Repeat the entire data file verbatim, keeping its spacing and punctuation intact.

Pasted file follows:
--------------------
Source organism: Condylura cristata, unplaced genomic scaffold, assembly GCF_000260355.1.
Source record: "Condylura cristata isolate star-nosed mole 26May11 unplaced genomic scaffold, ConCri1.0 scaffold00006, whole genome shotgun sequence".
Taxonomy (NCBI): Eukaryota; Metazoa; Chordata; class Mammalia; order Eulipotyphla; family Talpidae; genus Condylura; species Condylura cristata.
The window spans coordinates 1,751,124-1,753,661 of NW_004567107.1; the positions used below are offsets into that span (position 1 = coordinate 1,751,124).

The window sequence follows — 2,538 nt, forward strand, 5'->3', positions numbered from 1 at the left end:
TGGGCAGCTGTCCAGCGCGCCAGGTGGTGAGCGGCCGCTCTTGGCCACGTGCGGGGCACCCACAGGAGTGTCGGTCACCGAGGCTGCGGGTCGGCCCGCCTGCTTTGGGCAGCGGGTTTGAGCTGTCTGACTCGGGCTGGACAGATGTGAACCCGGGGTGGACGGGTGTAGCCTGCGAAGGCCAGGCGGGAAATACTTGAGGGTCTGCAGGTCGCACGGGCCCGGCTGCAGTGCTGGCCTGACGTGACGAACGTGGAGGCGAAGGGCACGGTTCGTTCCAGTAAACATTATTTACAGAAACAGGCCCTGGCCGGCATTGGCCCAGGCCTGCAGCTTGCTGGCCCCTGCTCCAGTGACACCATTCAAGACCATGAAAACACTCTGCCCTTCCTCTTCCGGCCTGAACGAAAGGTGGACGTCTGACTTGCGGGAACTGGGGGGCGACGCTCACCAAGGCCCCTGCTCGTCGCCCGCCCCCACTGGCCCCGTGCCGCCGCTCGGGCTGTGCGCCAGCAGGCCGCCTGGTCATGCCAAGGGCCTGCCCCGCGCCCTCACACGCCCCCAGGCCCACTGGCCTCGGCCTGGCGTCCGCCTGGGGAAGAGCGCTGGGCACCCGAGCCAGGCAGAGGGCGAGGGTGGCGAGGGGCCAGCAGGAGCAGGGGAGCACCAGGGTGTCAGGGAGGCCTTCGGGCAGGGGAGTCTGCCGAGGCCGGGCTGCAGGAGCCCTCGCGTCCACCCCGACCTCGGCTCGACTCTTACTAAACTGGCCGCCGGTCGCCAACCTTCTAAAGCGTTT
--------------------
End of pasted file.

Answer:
Source organism: Condylura cristata, unplaced genomic scaffold, assembly GCF_000260355.1.
Source record: "Condylura cristata isolate star-nosed mole 26May11 unplaced genomic scaffold, ConCri1.0 scaffold00006, whole genome shotgun sequence".
Taxonomy (NCBI): Eukaryota; Metazoa; Chordata; class Mammalia; order Eulipotyphla; family Talpidae; genus Condylura; species Condylura cristata.
The window spans coordinates 1,751,124-1,753,661 of NW_004567107.1; the positions used below are offsets into that span (position 1 = coordinate 1,751,124).

The window sequence follows — 2,538 nt, forward strand, 5'->3', positions numbered from 1 at the left end:
TGGGCAGCTGTCCAGCGCGCCAGGTGGTGAGCGGCCGCTCTTGGCCACGTGCGGGGCACCCACAGGAGTGTCGGTCACCGAGGCTGCGGGTCGGCCCGCCTGCTTTGGGCAGCGGGTTTGAGCTGTCTGACTCGGGCTGGACAGATGTGAACCCGGGGTGGACGGGTGTAGCCTGCGAAGGCCAGGCGGGAAATACTTGAGGGTCTGCAGGTCGCACGGGCCCGGCTGCAGTGCTGGCCTGACGTGACGAACGTGGAGGCGAAGGGCACGGTTCGTTCCAGTAAACATTATTTACAGAAACAGGCCCTGGCCGGCATTGGCCCAGGCCTGCAGCTTGCTGGCCCCTGCTCCAGTGACACCATTCAAGACCATGAAAACACTCTGCCCTTCCTCTTCCGGCCTGAACGAAAGGTGGACGTCTGACTTGCGGGAACTGGGGGGCGACGCTCACCAAGGCCCCTGCTCGTCGCCCGCCCCCACTGGCCCCGTGCCGCCGCTCGGGCTGTGCGCCAGCAGGCCGCCTGGTCATGCCAAGGGCCTGCCCCGCGCCCTCACACGCCCCCAGGCCCACTGGCCTCGGCCTGGCGTCCGCCTGGGGAAGAGCGCTGGGCACCCGAGCCAGGCAGAGGGCGAGGGTGGCGAGGGGCCAGCAGGAGCAGGGGAGCACCAGGGTGTCAGGGAGGCCTTCGGGCAGGGGAGTCTGCCGAGGCCGGGCTGCAGGAGCCCTCGCGTCCACCCCGACCTCGGCTCGACTCTTACTAAACTGGCCGCCGGTCGCCAACCTTCTAAAGCGTTT